3
Assessment of Safety Data

Concerns about the safety of the hypnotic drug Halcion (triazolam) have existed since C. van der Kroef reported a syndrome of adverse reactions to the drug in 1979 (van der Kroef, 1979)1. Many changes in the labeling guidelines have been made since then, but concerns have persisted and are described most succinctly in the 1992 Public Citizen petition to remove Halcion from the U.S. market. In its investigation of these and other concerns, the Institute of Medicine (IOM) committee reviewed and assessed the relevant data from Upjohn's New Drug Application (NDA; NDA 17-892) and other sources, including the published literature, as they pertain to whether triazolam (1) produces a unique profile or syndrome of adverse events and (2) produces adverse effects that are qualitatively similar but quantitatively different from those associated with other benzodiazepine hypnotic agents.

More specifically, the committee reviewed and evaluated (1) protocols and data from well-controlled pre- and postmarketing clinical trials; (2) data from studies performed in countries other than the United States, including data from a cohort study; (3) spontaneous reports of adverse events; and (4) data from the published literature. This chapter is organized according to these sources of data and their analyses. The committee then presents its conclusions and recommendations at the end of the chapter.

WELL-CONTROLLED PREMARKETING CLINICAL TRIALS

In assessing the data from well-controlled premarketing clinical trials, the IOM committee reviewed and performed independent statistical reanalyses of two comprehensive summaries of the safety data: Upjohn's Integrated Summary of Safety (ISS) (The Upjohn Company, 1991) and the reconstructed tabular data of adverse events analyzed by the U.S.

1  

An English text description of the Dutch experience is available (Meyboom, 1992).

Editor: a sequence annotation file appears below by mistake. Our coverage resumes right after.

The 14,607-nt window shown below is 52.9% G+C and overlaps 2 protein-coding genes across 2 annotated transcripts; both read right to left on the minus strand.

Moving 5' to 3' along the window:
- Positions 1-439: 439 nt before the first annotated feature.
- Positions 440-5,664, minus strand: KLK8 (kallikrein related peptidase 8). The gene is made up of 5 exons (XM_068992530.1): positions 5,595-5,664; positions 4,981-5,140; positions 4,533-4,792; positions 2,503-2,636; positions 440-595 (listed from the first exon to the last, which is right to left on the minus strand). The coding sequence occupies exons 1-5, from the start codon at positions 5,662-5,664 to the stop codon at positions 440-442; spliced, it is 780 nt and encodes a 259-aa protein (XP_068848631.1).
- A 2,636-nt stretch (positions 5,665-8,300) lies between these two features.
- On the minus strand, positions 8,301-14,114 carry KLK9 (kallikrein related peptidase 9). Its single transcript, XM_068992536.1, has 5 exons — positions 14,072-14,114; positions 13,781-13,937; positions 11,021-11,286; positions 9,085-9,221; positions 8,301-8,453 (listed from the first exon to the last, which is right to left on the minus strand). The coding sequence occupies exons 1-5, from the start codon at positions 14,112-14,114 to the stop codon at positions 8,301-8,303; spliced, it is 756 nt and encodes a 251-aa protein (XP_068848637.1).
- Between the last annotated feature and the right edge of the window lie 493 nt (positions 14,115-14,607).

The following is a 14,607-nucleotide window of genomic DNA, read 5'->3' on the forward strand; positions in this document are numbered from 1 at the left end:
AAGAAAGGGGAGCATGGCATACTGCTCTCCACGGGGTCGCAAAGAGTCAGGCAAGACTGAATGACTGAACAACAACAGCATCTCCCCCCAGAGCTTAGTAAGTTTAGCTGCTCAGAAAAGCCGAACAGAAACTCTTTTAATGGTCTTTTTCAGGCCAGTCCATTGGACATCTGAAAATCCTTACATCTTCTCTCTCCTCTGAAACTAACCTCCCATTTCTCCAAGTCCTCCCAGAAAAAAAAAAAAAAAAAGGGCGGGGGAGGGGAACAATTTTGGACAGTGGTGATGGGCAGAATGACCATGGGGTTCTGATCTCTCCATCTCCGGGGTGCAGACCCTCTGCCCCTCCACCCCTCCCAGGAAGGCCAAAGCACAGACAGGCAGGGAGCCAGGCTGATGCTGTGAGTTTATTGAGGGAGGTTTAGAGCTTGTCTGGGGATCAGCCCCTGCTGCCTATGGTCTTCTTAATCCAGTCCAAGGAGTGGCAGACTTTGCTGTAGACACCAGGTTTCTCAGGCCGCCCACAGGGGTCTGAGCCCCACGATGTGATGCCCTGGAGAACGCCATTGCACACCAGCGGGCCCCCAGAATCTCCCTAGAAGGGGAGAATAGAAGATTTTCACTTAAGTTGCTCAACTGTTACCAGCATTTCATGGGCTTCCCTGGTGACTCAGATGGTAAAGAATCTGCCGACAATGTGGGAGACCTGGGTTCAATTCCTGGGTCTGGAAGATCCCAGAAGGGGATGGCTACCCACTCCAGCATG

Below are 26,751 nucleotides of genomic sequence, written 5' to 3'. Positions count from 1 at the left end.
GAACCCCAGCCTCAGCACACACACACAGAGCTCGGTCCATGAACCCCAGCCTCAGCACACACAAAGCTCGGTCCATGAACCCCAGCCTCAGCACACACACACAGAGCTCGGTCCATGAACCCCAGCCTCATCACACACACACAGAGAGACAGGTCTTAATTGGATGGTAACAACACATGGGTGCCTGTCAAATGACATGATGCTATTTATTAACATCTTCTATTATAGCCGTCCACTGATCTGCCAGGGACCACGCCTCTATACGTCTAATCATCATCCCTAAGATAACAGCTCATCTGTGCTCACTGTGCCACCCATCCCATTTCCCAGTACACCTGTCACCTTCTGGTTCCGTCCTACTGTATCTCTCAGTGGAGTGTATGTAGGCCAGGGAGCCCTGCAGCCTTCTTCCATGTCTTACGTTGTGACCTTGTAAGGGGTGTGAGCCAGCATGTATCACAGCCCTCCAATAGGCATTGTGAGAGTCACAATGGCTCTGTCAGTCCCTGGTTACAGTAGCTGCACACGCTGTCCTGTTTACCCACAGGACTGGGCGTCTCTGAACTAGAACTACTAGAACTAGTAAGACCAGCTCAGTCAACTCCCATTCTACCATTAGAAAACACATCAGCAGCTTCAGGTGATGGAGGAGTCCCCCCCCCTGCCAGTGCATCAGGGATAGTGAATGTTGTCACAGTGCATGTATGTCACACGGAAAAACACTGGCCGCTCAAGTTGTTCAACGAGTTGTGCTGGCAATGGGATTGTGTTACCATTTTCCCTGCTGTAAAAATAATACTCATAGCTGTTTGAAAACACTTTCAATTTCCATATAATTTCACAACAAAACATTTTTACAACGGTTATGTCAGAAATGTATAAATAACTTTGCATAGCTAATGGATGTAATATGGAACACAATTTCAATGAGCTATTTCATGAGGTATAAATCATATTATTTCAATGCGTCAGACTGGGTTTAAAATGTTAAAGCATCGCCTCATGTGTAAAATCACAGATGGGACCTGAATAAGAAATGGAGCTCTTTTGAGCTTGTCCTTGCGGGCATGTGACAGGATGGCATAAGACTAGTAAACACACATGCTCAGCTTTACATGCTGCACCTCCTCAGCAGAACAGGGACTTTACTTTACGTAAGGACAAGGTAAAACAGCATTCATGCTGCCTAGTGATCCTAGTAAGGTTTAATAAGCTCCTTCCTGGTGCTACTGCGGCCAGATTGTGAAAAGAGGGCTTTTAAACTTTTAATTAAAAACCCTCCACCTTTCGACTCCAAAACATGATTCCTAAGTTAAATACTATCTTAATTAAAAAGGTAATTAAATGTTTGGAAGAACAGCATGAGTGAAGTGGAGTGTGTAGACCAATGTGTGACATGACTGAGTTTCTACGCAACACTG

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Halcion: An Independent Assessment of Safety and Efficacy Data 3 Assessment of Safety Data Concerns about the safety of the hypnotic drug Halcion (triazolam) have existed since C. van der Kroef reported a syndrome of adverse reactions to the drug in 1979 (van der Kroef, 1979)1. Many changes in the labeling guidelines have been made since then, but concerns have persisted and are described most succinctly in the 1992 Public Citizen petition to remove Halcion from the U.S. market. In its investigation of these and other concerns, the Institute of Medicine (IOM) committee reviewed and assessed the relevant data from Upjohn's New Drug Application (NDA; NDA 17-892) and other sources, including the published literature, as they pertain to whether triazolam (1) produces a unique profile or syndrome of adverse events and (2) produces adverse effects that are qualitatively similar but quantitatively different from those associated with other benzodiazepine hypnotic agents. More specifically, the committee reviewed and evaluated (1) protocols and data from well-controlled pre- and postmarketing clinical trials; (2) data from studies performed in countries other than the United States, including data from a cohort study; (3) spontaneous reports of adverse events; and (4) data from the published literature. This chapter is organized according to these sources of data and their analyses. The committee then presents its conclusions and recommendations at the end of the chapter. WELL-CONTROLLED PREMARKETING CLINICAL TRIALS In assessing the data from well-controlled premarketing clinical trials, the IOM committee reviewed and performed independent statistical reanalyses of two comprehensive summaries of the safety data: Upjohn's Integrated Summary of Safety (ISS) (The Upjohn Company, 1991) and the reconstructed tabular data of adverse events analyzed by the U.S. 1   An English text description of the Dutch experience is available (Meyboom, 1992).